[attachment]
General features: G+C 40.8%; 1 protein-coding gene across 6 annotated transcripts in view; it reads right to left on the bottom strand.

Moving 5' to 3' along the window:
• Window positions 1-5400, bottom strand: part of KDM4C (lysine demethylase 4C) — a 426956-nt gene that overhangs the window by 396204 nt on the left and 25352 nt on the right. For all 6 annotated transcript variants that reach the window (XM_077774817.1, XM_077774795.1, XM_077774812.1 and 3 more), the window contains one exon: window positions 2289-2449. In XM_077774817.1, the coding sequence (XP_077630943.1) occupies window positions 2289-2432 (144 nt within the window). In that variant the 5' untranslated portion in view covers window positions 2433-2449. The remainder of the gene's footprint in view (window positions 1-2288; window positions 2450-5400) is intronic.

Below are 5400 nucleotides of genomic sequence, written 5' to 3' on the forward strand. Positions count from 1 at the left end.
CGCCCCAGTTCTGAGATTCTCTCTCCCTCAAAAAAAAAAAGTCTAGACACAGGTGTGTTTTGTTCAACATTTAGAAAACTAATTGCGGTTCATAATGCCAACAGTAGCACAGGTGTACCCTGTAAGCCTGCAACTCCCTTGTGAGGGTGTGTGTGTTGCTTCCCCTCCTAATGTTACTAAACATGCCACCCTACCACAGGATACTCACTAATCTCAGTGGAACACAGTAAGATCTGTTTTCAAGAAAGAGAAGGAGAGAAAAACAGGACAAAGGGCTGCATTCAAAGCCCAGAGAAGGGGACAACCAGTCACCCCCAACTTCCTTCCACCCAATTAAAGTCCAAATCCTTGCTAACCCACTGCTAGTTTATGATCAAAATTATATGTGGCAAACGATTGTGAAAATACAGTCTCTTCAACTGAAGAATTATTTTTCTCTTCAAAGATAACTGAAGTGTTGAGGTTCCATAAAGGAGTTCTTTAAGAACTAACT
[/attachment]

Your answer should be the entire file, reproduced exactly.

General features: G+C 40.8%; 1 protein-coding gene across 6 annotated transcripts in view; it reads right to left on the bottom strand.

Moving 5' to 3' along the window:
• Window positions 1-5400, bottom strand: part of KDM4C (lysine demethylase 4C) — a 426956-nt gene that overhangs the window by 396204 nt on the left and 25352 nt on the right. For all 6 annotated transcript variants that reach the window (XM_077774817.1, XM_077774795.1, XM_077774812.1 and 3 more), the window contains one exon: window positions 2289-2449. In XM_077774817.1, the coding sequence (XP_077630943.1) occupies window positions 2289-2432 (144 nt within the window). In that variant the 5' untranslated portion in view covers window positions 2433-2449. The remainder of the gene's footprint in view (window positions 1-2288; window positions 2450-5400) is intronic.

Below are 5400 nucleotides of genomic sequence, written 5' to 3' on the forward strand. Positions count from 1 at the left end.
CGCCCCAGTTCTGAGATTCTCTCTCCCTCAAAAAAAAAAAGTCTAGACACAGGTGTGTTTTGTTCAACATTTAGAAAACTAATTGCGGTTCATAATGCCAACAGTAGCACAGGTGTACCCTGTAAGCCTGCAACTCCCTTGTGAGGGTGTGTGTGTTGCTTCCCCTCCTAATGTTACTAAACATGCCACCCTACCACAGGATACTCACTAATCTCAGTGGAACACAGTAAGATCTGTTTTCAAGAAAGAGAAGGAGAGAAAAACAGGACAAAGGGCTGCATTCAAAGCCCAGAGAAGGGGACAACCAGTCACCCCCAACTTCCTTCCACCCAATTAAAGTCCAAATCCTTGCTAACCCACTGCTAGTTTATGATCAAAATTATATGTGGCAAACGATTGTGAAAATACAGTCTCTTCAACTGAAGAATTATTTTTCTCTTCAAAGATAACTGAAGTGTTGAGGTTCCATAAAGGAGTTCTTTAAGAACTAACT